Starting this past January, TEEM has partnered with Friends of Prison to bring our Certificate in Theology to Hastings and his group of elders. Today we split off from the Obadiah study so that the elders could start the second of 15 units. The first unit was on Christian leadership and this unit is an introduction to the Old Testament. There are Chichewa workbooks that have exams in them (Samson in the reddish shirt displays one in the pic above). With a Friends of Prison tutor, in this case Mrs. Singano (blue skirt), they work through about 5 pages of material. Today there was much flipping back in forth between Genesis and other books of the Bible. All of it is read out loud and they take notes in their workbooks. Mrs. Singano normally runs the women’s group, but she enjoys leading the men because they are more animated and engaged.
While I was with Hastings and the elders, the Obadiah Bible study ended and the prisoners made their way back to the main prison yard. They will continue next week with Hastings and other elders giving direction. When I asked, the prisoners said they want things I can likely provide–electric shaver for their “barber”, chairs for the chapel, Bibles so everyone has one. They also want a better economy so they can get good jobs when they get out. This is a more complicated request.
Grace to the Edomites
What they didn’t ask for is something that they might not even know that they need–faith, hope, and grace. The goal of training Hastings and his elders as Christian leaders is that they will lead these prisoners into a deeper understanding of who God is. Yes, God judges and condemns humanity for our sin. We are Edom whether we are imprisoned in Chichiri or a minister from Canada. But that is not all who God is. In another prophet, Isaiah, we hear that:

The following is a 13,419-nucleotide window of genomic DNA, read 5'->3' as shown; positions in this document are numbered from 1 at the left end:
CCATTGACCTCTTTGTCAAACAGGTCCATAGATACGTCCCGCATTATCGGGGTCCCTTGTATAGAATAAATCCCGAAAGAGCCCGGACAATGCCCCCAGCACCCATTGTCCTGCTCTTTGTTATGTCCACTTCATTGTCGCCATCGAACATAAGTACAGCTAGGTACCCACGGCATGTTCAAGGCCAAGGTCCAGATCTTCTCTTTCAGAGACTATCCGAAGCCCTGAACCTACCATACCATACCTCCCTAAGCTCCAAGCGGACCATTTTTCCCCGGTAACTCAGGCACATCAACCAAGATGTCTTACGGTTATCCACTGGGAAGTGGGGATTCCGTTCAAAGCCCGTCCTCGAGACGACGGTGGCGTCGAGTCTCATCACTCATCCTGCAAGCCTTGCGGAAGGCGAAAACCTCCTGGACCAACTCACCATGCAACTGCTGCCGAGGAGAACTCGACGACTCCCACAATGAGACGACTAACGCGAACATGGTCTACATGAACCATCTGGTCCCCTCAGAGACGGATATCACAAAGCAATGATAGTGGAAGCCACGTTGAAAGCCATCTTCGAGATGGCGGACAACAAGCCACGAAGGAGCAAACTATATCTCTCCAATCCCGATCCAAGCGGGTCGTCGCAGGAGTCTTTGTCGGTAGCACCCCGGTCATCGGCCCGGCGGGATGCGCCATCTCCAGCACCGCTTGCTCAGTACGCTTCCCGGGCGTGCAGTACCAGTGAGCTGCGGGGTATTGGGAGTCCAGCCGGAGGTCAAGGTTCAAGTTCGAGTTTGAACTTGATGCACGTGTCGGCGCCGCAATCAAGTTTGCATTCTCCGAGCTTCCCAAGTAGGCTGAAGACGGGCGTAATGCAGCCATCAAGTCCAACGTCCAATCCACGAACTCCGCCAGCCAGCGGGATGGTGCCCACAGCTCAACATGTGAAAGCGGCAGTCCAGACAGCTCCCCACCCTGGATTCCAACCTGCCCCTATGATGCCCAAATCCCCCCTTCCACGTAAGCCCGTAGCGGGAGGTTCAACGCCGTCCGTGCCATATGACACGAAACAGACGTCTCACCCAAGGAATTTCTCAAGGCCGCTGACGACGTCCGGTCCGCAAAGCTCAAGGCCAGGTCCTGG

In the last days
the mountain of the LORD’s temple will be established
as the highest of the mountains;
it will be exalted above the hills,
and all nations will stream to it.
Many peoples will come and say,
“Come, let us go up to the mountain of the LORD,
to the temple of the God of Jacob.
He will teach us his ways,
so that we may walk in his paths.
The law will go out from Zion,
the word of the LORD from Jerusalem.
He will judge between the nations
And will settle disputes for many peoples.
They will beat their swords into plowshares
And their spears into pruning hooks.
Nation will not take up sword against nation,
Nor will they train for war anymore.
The final words of Obadiah are, “Deliverers will go up on Mount Zion to govern the mountains of Esau. And the kingdom will be the LORD’s.” In other words, even Esau will be gathered to Mount Zion, even Edom will have its disputes settled, and even the prisoners of Chichiri will experience the presence of God in the temple. That is what TEEM is trying to help them understand by training their leaders.